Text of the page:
Why the Steelers can target Jackson Powers-Johnson at pick 51, not pick 20

Steelers fans are obsessively projecting a center at pick 20, but there seems to be little reason to justify this outside of it being a need.

Oregon offensive linemen Steven Jones, left, and Jackson Powers-Johnson
Oregon offensive linemen Steven Jones, left, and Jackson Powers-Johnson / Ben Lonergan/The Register-Guard / USA

The Steelers continue to add to their roster, but the focus of the fanbase has shifted from free agents to the draft. One of the biggest needs on this team is still center, as it appears that the team will forgo trying to find a suitable free-agent option and will instead draft their future snapper.

With this need being so apparent, there is a large contingent of the fan base that is convinced that we will have to go and draft a center at pick 20. After years of average-at-best play (and for the most part, center being a liability), this has some merit. That said, with this draft having so many deep positions, I can’t help but feel like shoe-horning myself into a center at pick 20 is a mistake.

The obvious name that is floated out is Jackson Powers-Johnson, as the center out of Oregon is widely considered the best pure-center prospect in this class. He certainly has some good tape from school, but looking back at the past few center classes, I can’t help but feel like fans are overvaluing where he will ultimately go in this draft class.

Steelers need to consider the recent trends

I did an in-depth study of where the average center was drafted in the first three rounds over the past ten years. In short, this idea that three centers (Powers-Johnson, Graham Barton, and Zach Frazier) are all going within the first round is ridiculous. Instead, I fully expect this class to fall as the classes in previous seasons have.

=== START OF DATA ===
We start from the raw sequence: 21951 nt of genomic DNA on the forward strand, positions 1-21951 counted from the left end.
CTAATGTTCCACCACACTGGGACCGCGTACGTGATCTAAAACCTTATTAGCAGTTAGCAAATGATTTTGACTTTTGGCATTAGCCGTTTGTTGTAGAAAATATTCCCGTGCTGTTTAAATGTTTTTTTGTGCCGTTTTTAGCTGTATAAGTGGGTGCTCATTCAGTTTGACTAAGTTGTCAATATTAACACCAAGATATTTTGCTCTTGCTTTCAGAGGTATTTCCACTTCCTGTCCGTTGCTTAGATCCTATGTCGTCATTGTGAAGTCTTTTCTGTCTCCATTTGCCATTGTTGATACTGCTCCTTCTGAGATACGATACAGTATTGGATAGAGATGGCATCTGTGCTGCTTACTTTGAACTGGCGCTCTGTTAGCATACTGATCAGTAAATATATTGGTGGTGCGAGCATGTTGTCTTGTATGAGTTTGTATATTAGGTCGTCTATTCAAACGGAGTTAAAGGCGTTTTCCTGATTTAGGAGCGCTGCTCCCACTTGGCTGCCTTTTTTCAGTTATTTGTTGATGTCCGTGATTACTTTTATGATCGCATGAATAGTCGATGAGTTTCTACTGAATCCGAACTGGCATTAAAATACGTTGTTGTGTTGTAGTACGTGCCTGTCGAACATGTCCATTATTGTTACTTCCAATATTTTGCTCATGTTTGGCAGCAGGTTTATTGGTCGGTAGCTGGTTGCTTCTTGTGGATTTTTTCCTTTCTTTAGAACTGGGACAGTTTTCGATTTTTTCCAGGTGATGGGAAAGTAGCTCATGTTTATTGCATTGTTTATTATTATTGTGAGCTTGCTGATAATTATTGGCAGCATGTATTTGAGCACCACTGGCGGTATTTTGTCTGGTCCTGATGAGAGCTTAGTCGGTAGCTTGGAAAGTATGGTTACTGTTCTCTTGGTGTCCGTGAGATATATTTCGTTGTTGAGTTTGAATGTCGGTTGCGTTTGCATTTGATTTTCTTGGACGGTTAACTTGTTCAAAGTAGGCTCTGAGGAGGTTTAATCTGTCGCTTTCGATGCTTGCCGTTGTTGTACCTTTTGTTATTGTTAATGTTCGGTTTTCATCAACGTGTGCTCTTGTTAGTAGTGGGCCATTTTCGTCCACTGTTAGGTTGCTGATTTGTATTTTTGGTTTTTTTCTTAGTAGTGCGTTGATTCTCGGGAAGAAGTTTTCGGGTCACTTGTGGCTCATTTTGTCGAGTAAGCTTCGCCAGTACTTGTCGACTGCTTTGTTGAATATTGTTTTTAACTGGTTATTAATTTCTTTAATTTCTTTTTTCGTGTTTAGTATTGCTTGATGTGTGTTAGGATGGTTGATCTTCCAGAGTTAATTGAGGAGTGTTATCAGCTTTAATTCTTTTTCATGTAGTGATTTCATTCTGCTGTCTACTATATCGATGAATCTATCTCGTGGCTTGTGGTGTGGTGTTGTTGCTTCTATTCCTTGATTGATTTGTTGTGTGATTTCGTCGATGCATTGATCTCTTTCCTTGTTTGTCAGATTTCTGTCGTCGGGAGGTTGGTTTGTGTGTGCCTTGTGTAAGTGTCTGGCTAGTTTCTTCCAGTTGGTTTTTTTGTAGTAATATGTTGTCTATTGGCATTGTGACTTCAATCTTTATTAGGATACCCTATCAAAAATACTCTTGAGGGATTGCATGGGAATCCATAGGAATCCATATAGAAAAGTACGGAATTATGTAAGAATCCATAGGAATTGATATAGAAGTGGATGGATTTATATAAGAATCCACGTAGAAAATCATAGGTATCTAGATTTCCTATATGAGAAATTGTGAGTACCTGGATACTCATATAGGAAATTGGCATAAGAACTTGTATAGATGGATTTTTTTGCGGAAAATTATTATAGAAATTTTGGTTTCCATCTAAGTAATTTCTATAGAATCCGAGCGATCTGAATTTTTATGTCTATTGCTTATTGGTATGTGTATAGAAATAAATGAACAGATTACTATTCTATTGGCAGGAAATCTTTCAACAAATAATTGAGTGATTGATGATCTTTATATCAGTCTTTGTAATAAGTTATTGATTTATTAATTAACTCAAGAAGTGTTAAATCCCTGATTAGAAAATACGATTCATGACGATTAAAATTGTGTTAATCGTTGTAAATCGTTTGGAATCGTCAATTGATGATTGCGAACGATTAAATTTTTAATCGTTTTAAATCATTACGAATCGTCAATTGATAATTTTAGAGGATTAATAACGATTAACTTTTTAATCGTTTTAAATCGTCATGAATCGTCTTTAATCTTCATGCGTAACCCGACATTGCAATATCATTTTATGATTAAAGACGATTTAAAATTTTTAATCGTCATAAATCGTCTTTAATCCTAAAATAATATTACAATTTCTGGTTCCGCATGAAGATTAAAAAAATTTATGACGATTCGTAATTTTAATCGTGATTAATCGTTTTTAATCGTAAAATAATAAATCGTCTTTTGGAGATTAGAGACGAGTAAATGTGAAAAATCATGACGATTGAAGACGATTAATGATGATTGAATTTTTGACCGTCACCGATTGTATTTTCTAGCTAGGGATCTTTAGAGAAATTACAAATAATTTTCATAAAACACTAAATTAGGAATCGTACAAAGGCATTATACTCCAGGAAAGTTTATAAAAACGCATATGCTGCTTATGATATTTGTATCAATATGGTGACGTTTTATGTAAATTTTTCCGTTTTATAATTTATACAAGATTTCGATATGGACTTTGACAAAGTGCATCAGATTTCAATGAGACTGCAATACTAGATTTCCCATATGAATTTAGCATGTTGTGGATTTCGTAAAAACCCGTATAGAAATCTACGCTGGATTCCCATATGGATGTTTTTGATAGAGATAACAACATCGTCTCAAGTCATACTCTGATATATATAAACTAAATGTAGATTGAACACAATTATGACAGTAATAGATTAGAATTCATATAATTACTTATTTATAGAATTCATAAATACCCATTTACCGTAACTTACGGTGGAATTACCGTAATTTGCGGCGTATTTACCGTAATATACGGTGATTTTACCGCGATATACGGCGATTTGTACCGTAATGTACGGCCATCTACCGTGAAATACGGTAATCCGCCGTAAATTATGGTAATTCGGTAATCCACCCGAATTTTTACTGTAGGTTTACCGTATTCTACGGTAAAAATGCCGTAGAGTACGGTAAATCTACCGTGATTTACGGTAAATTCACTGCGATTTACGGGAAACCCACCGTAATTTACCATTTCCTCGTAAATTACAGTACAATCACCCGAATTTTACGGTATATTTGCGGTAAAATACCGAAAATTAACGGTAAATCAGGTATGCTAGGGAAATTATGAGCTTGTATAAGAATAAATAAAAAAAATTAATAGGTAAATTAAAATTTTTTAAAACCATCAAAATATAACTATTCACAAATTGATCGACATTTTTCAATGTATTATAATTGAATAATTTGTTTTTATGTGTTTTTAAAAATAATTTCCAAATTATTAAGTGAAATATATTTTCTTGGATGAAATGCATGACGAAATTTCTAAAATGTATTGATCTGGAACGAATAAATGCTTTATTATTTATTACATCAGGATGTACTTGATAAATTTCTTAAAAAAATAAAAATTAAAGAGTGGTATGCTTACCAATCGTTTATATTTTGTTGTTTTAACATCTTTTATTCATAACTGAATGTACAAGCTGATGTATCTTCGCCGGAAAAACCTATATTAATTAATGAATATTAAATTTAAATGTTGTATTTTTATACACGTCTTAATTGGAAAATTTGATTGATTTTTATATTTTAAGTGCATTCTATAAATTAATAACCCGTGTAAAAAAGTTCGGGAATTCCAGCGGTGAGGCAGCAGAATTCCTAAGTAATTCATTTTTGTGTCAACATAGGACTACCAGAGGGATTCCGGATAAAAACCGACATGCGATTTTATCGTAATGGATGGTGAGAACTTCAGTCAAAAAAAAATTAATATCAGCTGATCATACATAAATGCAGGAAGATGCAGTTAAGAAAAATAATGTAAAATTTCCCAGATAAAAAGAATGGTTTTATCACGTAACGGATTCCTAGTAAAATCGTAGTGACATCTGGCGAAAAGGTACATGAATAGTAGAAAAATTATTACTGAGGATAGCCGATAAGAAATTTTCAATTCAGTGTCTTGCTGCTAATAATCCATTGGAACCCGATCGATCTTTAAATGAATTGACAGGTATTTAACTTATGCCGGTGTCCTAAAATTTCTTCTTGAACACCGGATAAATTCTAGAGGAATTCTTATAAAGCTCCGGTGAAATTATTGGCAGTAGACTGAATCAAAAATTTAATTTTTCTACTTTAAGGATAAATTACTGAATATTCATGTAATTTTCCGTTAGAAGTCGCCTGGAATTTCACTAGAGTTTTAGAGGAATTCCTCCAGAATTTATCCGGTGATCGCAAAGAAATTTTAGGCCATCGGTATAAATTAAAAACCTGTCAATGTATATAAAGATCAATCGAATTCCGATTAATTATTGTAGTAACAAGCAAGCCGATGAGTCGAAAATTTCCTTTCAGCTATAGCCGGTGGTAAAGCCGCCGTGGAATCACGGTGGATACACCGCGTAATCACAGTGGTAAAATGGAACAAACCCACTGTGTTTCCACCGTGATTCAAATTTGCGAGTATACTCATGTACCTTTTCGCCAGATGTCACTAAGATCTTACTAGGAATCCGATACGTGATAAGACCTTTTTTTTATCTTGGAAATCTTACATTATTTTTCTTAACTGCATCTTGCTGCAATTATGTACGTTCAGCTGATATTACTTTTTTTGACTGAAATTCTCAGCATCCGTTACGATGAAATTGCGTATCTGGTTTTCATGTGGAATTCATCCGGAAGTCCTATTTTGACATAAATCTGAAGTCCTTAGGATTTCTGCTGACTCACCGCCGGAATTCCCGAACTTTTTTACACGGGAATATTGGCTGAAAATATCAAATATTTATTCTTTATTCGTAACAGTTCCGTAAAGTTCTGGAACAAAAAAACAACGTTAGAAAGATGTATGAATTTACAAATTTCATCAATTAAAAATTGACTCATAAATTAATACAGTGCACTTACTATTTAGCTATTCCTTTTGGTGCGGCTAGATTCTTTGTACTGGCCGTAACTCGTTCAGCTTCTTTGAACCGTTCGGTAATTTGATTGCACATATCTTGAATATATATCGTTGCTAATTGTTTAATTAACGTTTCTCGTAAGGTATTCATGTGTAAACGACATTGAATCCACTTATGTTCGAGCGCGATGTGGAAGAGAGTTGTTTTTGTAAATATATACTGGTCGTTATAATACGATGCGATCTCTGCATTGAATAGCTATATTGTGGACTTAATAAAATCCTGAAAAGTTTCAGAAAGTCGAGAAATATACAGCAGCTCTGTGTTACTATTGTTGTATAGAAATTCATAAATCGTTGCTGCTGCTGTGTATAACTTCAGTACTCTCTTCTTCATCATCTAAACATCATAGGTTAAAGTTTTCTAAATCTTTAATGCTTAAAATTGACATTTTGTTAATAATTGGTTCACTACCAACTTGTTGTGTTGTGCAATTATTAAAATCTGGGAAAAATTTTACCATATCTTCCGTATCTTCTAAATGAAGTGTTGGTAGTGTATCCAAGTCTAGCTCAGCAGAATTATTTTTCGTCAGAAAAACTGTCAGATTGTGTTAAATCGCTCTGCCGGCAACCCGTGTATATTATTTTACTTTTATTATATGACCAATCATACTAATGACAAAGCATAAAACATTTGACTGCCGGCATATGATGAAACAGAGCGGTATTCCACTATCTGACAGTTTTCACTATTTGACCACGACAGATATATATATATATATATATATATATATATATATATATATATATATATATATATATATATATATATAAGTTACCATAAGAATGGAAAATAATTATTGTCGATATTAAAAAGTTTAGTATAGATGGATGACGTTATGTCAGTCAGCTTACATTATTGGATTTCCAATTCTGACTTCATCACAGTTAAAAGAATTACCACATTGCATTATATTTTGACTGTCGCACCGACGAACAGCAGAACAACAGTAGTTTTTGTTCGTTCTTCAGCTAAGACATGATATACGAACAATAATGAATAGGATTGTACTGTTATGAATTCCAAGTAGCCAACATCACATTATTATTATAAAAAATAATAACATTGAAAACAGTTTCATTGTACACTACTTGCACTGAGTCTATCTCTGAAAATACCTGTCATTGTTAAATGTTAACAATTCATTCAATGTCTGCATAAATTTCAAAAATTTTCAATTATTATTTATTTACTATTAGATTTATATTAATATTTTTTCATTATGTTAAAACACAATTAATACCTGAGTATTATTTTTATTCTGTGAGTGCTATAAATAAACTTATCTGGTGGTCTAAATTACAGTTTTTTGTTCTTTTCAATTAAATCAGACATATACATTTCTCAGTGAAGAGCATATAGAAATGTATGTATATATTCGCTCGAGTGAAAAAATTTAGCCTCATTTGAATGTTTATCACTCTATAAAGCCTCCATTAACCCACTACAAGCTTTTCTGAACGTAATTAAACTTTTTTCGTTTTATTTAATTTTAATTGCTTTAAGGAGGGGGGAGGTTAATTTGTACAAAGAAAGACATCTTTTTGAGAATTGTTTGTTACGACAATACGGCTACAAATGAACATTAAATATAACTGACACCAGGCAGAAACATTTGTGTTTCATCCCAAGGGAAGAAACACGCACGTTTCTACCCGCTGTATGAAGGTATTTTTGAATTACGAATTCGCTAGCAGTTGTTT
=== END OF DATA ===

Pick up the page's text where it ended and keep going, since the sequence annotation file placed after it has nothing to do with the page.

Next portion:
That mainly applies to Frazier, as I think he is in a clear second tier of prospect as a player. That isn’t a bad thing, and I expect him to have a good career, he will probably just lack the potential top-end play you could get from one of the two better names. To me, I have him circled at pick 51 as a plug-and-play steady center option.

My question now is could Powers-Johnson be just as viable at pick 51? The recent trends point to this being a distinct possibility. First and foremost, you need to look at Barton as his potential competitor for the top center nod.

Barton played more tackle and guard at Duke but has been working out at center most of this pre-draft process. The general consensus is that he has far more potential than Powers-Johnson even if he will have a learning curve at the NFL. He could also potentially play guard and eventually shift to center for a team.

Recently, we have seen teams covet those types more than pure centers. Last year, the center class seemed to start with John Michael Schmitz. He looked like a plug-and-play franchise option, even if his ceiling wasn’t the best snapper in the league. He garnered a lot of first-round buzz, and most expected him to go in the early second round.